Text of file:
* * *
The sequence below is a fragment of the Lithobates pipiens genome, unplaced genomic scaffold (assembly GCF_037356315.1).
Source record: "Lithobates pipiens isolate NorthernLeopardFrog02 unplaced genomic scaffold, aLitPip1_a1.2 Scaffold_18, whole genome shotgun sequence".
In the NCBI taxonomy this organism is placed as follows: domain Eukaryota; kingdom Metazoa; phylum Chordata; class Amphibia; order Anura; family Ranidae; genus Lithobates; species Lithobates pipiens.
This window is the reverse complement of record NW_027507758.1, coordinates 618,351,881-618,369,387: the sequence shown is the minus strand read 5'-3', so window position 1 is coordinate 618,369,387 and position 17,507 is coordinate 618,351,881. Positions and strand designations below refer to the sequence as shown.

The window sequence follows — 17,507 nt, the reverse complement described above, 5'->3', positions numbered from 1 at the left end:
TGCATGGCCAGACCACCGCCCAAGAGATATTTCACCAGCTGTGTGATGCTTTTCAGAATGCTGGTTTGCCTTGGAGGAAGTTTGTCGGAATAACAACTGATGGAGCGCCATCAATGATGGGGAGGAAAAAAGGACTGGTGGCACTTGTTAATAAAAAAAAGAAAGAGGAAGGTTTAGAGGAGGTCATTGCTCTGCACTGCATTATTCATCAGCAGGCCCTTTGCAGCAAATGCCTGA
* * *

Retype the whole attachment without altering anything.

The sequence below is a fragment of the Lithobates pipiens genome, unplaced genomic scaffold (assembly GCF_037356315.1).
Source record: "Lithobates pipiens isolate NorthernLeopardFrog02 unplaced genomic scaffold, aLitPip1_a1.2 Scaffold_18, whole genome shotgun sequence".
In the NCBI taxonomy this organism is placed as follows: domain Eukaryota; kingdom Metazoa; phylum Chordata; class Amphibia; order Anura; family Ranidae; genus Lithobates; species Lithobates pipiens.
This window is the reverse complement of record NW_027507758.1, coordinates 618,351,881-618,369,387: the sequence shown is the minus strand read 5'-3', so window position 1 is coordinate 618,369,387 and position 17,507 is coordinate 618,351,881. Positions and strand designations below refer to the sequence as shown.

The window sequence follows — 17,507 nt, the reverse complement described above, 5'->3', positions numbered from 1 at the left end:
TGCATGGCCAGACCACCGCCCAAGAGATATTTCACCAGCTGTGTGATGCTTTTCAGAATGCTGGTTTGCCTTGGAGGAAGTTTGTCGGAATAACAACTGATGGAGCGCCATCAATGATGGGGAGGAAAAAAGGACTGGTGGCACTTGTTAATAAAAAAAAGAAAGAGGAAGGTTTAGAGGAGGTCATTGCTCTGCACTGCATTATTCATCAGCAGGCCCTTTGCAGCAAATGCCTGA